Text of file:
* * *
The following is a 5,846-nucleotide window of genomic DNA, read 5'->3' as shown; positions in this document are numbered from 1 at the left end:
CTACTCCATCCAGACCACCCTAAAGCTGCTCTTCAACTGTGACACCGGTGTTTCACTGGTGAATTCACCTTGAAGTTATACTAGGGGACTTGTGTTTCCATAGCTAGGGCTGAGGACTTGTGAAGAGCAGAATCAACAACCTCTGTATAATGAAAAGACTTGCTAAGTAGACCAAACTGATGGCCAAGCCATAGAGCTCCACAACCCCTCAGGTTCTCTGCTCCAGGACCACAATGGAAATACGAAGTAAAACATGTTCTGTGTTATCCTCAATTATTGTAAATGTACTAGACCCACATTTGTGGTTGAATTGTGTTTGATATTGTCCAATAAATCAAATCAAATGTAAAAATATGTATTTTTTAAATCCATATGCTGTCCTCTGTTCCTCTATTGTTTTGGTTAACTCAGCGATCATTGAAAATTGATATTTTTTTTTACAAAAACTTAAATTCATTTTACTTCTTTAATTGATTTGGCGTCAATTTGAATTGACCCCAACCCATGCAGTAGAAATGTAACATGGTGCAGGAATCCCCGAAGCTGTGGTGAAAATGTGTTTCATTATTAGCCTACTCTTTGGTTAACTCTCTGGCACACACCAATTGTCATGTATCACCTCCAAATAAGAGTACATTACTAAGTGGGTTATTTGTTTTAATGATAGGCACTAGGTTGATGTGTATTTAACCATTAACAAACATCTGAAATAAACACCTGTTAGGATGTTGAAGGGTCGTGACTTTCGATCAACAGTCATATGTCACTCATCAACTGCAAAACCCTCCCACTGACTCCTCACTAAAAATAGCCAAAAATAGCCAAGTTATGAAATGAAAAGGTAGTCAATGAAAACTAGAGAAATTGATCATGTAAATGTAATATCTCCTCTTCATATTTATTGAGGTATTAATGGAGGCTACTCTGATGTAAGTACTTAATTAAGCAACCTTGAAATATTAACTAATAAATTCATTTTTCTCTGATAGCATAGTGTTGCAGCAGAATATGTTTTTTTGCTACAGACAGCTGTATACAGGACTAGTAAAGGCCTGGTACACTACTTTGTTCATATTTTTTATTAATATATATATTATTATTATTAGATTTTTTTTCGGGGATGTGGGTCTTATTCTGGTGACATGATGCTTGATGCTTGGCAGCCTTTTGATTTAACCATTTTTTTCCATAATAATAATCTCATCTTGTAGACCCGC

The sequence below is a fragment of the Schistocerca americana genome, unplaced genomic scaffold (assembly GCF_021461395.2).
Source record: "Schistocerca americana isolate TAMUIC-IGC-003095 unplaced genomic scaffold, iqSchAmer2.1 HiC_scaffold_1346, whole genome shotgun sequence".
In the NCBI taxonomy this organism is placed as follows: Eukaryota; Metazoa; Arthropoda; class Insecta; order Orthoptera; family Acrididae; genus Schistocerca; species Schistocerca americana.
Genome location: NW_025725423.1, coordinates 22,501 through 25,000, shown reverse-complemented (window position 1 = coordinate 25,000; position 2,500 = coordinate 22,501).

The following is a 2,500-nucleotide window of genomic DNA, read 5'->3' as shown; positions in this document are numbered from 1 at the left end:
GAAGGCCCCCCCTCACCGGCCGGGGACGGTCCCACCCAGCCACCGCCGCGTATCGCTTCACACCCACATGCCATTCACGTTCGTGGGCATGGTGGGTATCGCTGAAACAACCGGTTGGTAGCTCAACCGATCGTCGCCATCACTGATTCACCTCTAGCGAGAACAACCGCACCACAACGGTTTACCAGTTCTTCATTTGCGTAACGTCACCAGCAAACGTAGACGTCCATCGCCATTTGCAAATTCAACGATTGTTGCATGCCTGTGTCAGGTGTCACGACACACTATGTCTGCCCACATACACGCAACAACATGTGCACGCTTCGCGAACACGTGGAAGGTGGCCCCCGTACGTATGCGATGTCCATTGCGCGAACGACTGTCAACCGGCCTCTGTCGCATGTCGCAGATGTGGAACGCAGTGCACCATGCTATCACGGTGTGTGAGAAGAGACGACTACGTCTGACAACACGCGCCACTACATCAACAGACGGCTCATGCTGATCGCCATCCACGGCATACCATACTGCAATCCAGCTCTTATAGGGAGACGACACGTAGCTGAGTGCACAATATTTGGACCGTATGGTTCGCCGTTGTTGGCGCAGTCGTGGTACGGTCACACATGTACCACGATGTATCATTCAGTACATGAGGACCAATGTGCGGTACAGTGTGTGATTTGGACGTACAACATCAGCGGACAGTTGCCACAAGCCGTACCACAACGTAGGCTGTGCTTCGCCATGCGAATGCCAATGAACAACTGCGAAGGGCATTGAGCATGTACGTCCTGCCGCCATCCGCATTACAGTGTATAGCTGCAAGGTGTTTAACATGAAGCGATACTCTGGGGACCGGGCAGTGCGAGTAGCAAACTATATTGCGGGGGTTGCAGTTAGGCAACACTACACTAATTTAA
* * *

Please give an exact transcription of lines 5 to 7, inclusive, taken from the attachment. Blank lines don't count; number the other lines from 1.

In the NCBI taxonomy this organism is placed as follows: Eukaryota; Metazoa; Arthropoda; class Insecta; order Orthoptera; family Acrididae; genus Schistocerca; species Schistocerca americana.
Genome location: NW_025725423.1, coordinates 22,501 through 25,000, shown reverse-complemented (window position 1 = coordinate 25,000; position 2,500 = coordinate 22,501).

The following is a 2,500-nucleotide window of genomic DNA, read 5'->3' as shown; positions in this document are numbered from 1 at the left end: